areas. Others may be quite specific and brief. Each
task is further broken down into several smaller jobs
called task elements.
A TASK ELEMENT is a basic part of each task.
When interviewing, you use the task elements and
their related ACTION STATEMENTS to determine
the interviewees qualifications. Action statements
tell you the type of information you should get from
the person being interviewed. Each action statement
is identified in the guides by a capital letter (A, B, C,
and so forth). Capital letters are listed near the top, and
how many are used varies from task to task. The first
action statement in figure 1-4 is, Describe the
sequence of steps of this procedure and explain the
reasons for each. A matrix is used to show how the
statements relate to the task elements.
To gain familiarity with the matrix, refer to task
element .01, Perform as head chainman. Under the
task element subparagraph a, you find Select and set
traverse station. If you follow this line and look to the
right of this statement at the matrix, you see Xs under
letters A, B, E, F, and G, indicating which action
statements apply to this task element.
When interviewing, the first thing you should do
is to attempt to put the interviewee at ease. A good way
of doing this is to explain the purpose of the interview.
For example, explain to the interviewee that the
interview will cover the following:
what he or she is actually expected to know and
determine what he or she can actually do so the
right job can be assigned, and
what his or her deficiencies are so that he or she
can receive proper training.
Next, explain to the interviewee that he or she
should discuss the knowledge of the skill honestly.
There should be no embarrassment if an individual
doesnt know every item covered in the guides. Tell
each interviewee what skill and skill level he or she is
being interviewed for. Read the skill definition aloud
to see if the person is knowledgeable of the subject.
Begin interviewing by reading aloud the task. This
directs the interviewees concentration to the right
area. Then rephrase the task in your own words. For
example, you could rephrase it as follows: The first
thing we will discuss in surveying is the performance
of the chainman.
Now read aloud the first TASK ELEMENT
(Perform as head chainman) (fig. 1-4). When you
apply this task element through ACTION STATE-
MENT A (Describe the sequence of steps of this
procedure and explain the reasons for each), it sounds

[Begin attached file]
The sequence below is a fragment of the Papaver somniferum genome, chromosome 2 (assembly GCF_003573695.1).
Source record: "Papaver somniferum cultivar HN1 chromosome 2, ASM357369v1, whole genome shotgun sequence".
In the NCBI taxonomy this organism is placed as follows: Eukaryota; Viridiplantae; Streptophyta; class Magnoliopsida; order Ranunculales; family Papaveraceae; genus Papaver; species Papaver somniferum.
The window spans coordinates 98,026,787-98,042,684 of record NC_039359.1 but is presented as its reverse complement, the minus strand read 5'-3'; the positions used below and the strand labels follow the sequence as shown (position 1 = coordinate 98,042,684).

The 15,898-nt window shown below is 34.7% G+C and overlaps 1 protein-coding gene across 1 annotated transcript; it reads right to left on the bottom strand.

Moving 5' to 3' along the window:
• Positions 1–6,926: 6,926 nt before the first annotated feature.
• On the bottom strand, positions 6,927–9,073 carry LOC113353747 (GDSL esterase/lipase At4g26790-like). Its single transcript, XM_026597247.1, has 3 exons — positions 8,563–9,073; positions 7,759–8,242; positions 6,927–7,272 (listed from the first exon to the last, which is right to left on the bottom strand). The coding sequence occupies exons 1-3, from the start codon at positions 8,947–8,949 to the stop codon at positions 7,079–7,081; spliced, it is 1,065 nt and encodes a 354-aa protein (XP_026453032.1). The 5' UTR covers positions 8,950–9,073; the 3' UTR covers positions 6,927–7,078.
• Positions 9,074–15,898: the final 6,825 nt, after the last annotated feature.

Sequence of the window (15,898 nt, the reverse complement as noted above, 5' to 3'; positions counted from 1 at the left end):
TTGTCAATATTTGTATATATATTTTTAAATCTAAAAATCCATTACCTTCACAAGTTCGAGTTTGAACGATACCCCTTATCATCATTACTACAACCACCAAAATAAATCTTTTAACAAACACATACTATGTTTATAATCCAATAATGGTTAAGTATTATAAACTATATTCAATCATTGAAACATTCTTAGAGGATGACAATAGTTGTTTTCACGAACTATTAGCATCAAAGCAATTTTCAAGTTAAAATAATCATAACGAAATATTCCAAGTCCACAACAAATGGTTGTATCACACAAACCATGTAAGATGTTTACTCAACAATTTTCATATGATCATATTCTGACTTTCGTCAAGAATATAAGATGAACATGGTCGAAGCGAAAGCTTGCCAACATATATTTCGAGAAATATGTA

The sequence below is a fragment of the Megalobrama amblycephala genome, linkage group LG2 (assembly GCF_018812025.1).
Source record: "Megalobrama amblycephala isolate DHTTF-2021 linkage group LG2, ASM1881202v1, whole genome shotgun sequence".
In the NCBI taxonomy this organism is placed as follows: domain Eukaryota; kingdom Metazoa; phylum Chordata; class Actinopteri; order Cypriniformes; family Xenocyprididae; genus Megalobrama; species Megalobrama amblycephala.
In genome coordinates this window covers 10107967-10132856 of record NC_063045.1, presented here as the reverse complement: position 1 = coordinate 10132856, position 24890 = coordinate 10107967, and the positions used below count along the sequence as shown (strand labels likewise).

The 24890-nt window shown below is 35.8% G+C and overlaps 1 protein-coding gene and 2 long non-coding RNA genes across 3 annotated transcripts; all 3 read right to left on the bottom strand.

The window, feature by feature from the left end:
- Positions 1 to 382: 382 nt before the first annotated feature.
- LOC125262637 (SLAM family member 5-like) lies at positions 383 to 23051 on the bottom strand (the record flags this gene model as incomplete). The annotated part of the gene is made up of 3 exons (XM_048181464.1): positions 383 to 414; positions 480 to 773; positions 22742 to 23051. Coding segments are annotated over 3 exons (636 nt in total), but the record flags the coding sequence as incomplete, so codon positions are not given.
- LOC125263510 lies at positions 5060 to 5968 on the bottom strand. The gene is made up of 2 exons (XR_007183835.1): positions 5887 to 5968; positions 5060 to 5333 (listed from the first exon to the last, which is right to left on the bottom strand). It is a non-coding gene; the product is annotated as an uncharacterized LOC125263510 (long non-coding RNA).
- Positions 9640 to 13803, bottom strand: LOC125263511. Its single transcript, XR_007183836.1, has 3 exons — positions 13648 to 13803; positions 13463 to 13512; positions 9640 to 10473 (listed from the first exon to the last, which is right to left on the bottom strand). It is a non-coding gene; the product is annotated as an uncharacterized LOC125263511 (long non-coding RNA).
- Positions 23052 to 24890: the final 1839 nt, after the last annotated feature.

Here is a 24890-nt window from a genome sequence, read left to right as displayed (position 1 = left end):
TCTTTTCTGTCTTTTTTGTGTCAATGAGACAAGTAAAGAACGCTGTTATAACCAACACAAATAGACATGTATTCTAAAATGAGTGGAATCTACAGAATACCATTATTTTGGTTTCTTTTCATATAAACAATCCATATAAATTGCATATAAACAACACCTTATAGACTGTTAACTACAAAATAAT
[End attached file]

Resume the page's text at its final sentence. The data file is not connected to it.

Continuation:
similar to the following: Describe the sequence of
steps a head chainman should take in selecting and
setting traverse stations, and explain the reason for
This rephrased sentence is not a question. It is a
statement that directs the interviewee to tell you what
he or she knows about performing the steps required
and the reasons for performing them. There are no
questions in the PRCP Standards and Guides; there-
fore, no answers are provided. The guides point out
the areas to be discussed (in terms of TASK
ELEMENTS and ACTION STATEMENTS). The
interviewees replies are evaluated by the interviewer
on the basis of his or her own personal experience,
knowledge, and judgment.
It should be obvious now why all rating skill
interviewers MUST be experienced in the skills for
which they interview. The only way you can
determine that the interviewee knows the task element
is to thoroughly know it yourself. If you are unfamiliar
with, or rusty in, any tasks in the guides, you must
study these areas thoroughly before attempting to
interview anyone. Also, if you do not understand how
a particular action statement is used with a task
element, you must resolve this before interviewing.
One way of doing this is to discuss the problem with
others who are familiar with the skill.
Discuss the task element ONLY with the action
statements indicated in the columns to their right by
an X in the matrix. For example, in figure 1-4, only
action statements A, B, D, F, and G are used with task
element .02a. In task element .03a of the same figure,
only action statements A, C, F, and G are applied. As
an expert in the skill, you may want to ask questions
about tasks not covered by the guides. You must avoid
doing this, as you would have no applicable standard
against which to gauge interviewees replies. If you
feel strongly that the guides can be improved, discuss
your recommendations with the PRCP coordinator.